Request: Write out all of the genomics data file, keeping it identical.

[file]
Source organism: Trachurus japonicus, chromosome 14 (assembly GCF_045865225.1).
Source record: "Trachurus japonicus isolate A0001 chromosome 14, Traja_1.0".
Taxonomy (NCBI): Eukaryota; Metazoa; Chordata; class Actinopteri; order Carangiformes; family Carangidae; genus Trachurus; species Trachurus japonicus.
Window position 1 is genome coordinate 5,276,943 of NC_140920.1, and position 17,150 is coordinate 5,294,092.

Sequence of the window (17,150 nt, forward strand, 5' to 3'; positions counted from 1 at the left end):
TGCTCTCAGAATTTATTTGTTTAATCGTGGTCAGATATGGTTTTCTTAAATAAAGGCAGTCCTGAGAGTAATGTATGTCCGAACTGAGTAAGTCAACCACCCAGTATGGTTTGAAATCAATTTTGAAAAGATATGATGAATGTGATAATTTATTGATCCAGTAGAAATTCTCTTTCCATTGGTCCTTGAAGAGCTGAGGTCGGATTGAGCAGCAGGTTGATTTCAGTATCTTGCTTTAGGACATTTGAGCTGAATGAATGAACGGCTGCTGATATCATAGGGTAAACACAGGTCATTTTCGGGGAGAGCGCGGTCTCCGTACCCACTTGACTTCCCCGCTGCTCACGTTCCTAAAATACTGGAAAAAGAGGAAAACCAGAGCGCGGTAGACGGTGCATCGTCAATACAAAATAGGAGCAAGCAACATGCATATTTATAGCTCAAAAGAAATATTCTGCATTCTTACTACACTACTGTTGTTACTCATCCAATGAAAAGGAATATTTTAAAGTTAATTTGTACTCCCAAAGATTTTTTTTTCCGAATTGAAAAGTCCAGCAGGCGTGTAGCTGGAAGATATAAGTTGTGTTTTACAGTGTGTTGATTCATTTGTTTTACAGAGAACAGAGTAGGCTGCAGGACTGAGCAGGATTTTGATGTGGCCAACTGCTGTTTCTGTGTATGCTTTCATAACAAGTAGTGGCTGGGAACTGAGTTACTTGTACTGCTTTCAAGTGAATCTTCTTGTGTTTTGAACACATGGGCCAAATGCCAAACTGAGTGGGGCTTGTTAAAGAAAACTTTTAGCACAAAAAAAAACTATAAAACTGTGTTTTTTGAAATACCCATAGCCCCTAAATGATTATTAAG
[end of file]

Source organism: Trachurus japonicus, chromosome 14 (assembly GCF_045865225.1).
Source record: "Trachurus japonicus isolate A0001 chromosome 14, Traja_1.0".
Taxonomy (NCBI): Eukaryota; Metazoa; Chordata; class Actinopteri; order Carangiformes; family Carangidae; genus Trachurus; species Trachurus japonicus.
Window position 1 is genome coordinate 5,276,943 of NC_140920.1, and position 17,150 is coordinate 5,294,092.

Sequence of the window (17,150 nt, forward strand, 5' to 3'; positions counted from 1 at the left end):
TGCTCTCAGAATTTATTTGTTTAATCGTGGTCAGATATGGTTTTCTTAAATAAAGGCAGTCCTGAGAGTAATGTATGTCCGAACTGAGTAAGTCAACCACCCAGTATGGTTTGAAATCAATTTTGAAAAGATATGATGAATGTGATAATTTATTGATCCAGTAGAAATTCTCTTTCCATTGGTCCTTGAAGAGCTGAGGTCGGATTGAGCAGCAGGTTGATTTCAGTATCTTGCTTTAGGACATTTGAGCTGAATGAATGAACGGCTGCTGATATCATAGGGTAAACACAGGTCATTTTCGGGGAGAGCGCGGTCTCCGTACCCACTTGACTTCCCCGCTGCTCACGTTCCTAAAATACTGGAAAAAGAGGAAAACCAGAGCGCGGTAGACGGTGCATCGTCAATACAAAATAGGAGCAAGCAACATGCATATTTATAGCTCAAAAGAAATATTCTGCATTCTTACTACACTACTGTTGTTACTCATCCAATGAAAAGGAATATTTTAAAGTTAATTTGTACTCCCAAAGATTTTTTTTTCCGAATTGAAAAGTCCAGCAGGCGTGTAGCTGGAAGATATAAGTTGTGTTTTACAGTGTGTTGATTCATTTGTTTTACAGAGAACAGAGTAGGCTGCAGGACTGAGCAGGATTTTGATGTGGCCAACTGCTGTTTCTGTGTATGCTTTCATAACAAGTAGTGGCTGGGAACTGAGTTACTTGTACTGCTTTCAAGTGAATCTTCTTGTGTTTTGAACACATGGGCCAAATGCCAAACTGAGTGGGGCTTGTTAAAGAAAACTTTTAGCACAAAAAAAAACTATAAAACTGTGTTTTTTGAAATACCCATAGCCCCTAAATGATTATTAAG